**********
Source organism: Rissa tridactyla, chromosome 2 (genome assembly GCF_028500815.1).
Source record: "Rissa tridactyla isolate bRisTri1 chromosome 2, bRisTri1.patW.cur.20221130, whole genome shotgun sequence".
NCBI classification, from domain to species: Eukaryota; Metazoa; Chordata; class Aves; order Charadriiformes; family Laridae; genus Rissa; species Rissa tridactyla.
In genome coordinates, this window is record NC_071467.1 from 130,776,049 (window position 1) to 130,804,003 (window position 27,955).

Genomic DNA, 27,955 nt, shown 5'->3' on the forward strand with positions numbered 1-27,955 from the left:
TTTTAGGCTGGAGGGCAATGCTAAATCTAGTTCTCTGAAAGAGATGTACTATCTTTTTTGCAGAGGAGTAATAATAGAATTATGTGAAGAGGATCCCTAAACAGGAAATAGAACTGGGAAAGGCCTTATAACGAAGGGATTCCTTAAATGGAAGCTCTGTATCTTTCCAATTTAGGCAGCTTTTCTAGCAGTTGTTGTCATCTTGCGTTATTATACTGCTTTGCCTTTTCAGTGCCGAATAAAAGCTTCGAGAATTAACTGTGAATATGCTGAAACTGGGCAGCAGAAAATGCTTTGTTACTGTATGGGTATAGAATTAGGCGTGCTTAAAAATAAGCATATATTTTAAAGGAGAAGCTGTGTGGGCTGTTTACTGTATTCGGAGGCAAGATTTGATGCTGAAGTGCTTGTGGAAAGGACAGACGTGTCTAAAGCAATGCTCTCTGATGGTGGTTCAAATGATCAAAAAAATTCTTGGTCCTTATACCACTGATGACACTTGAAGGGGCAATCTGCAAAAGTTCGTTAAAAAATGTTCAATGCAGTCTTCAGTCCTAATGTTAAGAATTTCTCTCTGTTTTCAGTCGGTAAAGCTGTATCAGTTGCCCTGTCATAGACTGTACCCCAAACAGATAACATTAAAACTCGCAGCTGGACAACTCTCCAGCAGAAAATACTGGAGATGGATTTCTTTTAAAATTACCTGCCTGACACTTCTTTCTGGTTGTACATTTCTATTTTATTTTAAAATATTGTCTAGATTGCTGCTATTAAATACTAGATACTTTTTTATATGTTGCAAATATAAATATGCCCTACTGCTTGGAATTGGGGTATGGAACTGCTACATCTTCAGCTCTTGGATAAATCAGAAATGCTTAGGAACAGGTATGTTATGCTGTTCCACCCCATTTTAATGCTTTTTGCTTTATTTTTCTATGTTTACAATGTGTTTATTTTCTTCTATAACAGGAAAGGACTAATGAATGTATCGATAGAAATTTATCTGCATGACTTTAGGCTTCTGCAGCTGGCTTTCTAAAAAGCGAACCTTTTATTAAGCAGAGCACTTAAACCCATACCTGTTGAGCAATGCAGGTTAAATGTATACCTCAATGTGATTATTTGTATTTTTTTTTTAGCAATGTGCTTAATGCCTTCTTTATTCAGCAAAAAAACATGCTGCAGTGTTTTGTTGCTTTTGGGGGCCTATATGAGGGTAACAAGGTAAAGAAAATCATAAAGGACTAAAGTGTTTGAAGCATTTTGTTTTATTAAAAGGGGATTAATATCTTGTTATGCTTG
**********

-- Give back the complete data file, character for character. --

Source organism: Rissa tridactyla, chromosome 2 (genome assembly GCF_028500815.1).
Source record: "Rissa tridactyla isolate bRisTri1 chromosome 2, bRisTri1.patW.cur.20221130, whole genome shotgun sequence".
NCBI classification, from domain to species: Eukaryota; Metazoa; Chordata; class Aves; order Charadriiformes; family Laridae; genus Rissa; species Rissa tridactyla.
In genome coordinates, this window is record NC_071467.1 from 130,776,049 (window position 1) to 130,804,003 (window position 27,955).

Genomic DNA, 27,955 nt, shown 5'->3' on the forward strand with positions numbered 1-27,955 from the left:
TTTTAGGCTGGAGGGCAATGCTAAATCTAGTTCTCTGAAAGAGATGTACTATCTTTTTTGCAGAGGAGTAATAATAGAATTATGTGAAGAGGATCCCTAAACAGGAAATAGAACTGGGAAAGGCCTTATAACGAAGGGATTCCTTAAATGGAAGCTCTGTATCTTTCCAATTTAGGCAGCTTTTCTAGCAGTTGTTGTCATCTTGCGTTATTATACTGCTTTGCCTTTTCAGTGCCGAATAAAAGCTTCGAGAATTAACTGTGAATATGCTGAAACTGGGCAGCAGAAAATGCTTTGTTACTGTATGGGTATAGAATTAGGCGTGCTTAAAAATAAGCATATATTTTAAAGGAGAAGCTGTGTGGGCTGTTTACTGTATTCGGAGGCAAGATTTGATGCTGAAGTGCTTGTGGAAAGGACAGACGTGTCTAAAGCAATGCTCTCTGATGGTGGTTCAAATGATCAAAAAAATTCTTGGTCCTTATACCACTGATGACACTTGAAGGGGCAATCTGCAAAAGTTCGTTAAAAAATGTTCAATGCAGTCTTCAGTCCTAATGTTAAGAATTTCTCTCTGTTTTCAGTCGGTAAAGCTGTATCAGTTGCCCTGTCATAGACTGTACCCCAAACAGATAACATTAAAACTCGCAGCTGGACAACTCTCCAGCAGAAAATACTGGAGATGGATTTCTTTTAAAATTACCTGCCTGACACTTCTTTCTGGTTGTACATTTCTATTTTATTTTAAAATATTGTCTAGATTGCTGCTATTAAATACTAGATACTTTTTTATATGTTGCAAATATAAATATGCCCTACTGCTTGGAATTGGGGTATGGAACTGCTACATCTTCAGCTCTTGGATAAATCAGAAATGCTTAGGAACAGGTATGTTATGCTGTTCCACCCCATTTTAATGCTTTTTGCTTTATTTTTCTATGTTTACAATGTGTTTATTTTCTTCTATAACAGGAAAGGACTAATGAATGTATCGATAGAAATTTATCTGCATGACTTTAGGCTTCTGCAGCTGGCTTTCTAAAAAGCGAACCTTTTATTAAGCAGAGCACTTAAACCCATACCTGTTGAGCAATGCAGGTTAAATGTATACCTCAATGTGATTATTTGTATTTTTTTTTTAGCAATGTGCTTAATGCCTTCTTTATTCAGCAAAAAAACATGCTGCAGTGTTTTGTTGCTTTTGGGGGCCTATATGAGGGTAACAAGGTAAAGAAAATCATAAAGGACTAAAGTGTTTGAAGCATTTTGTTTTATTAAAAGGGGATTAATATCTTGTTATGCTTG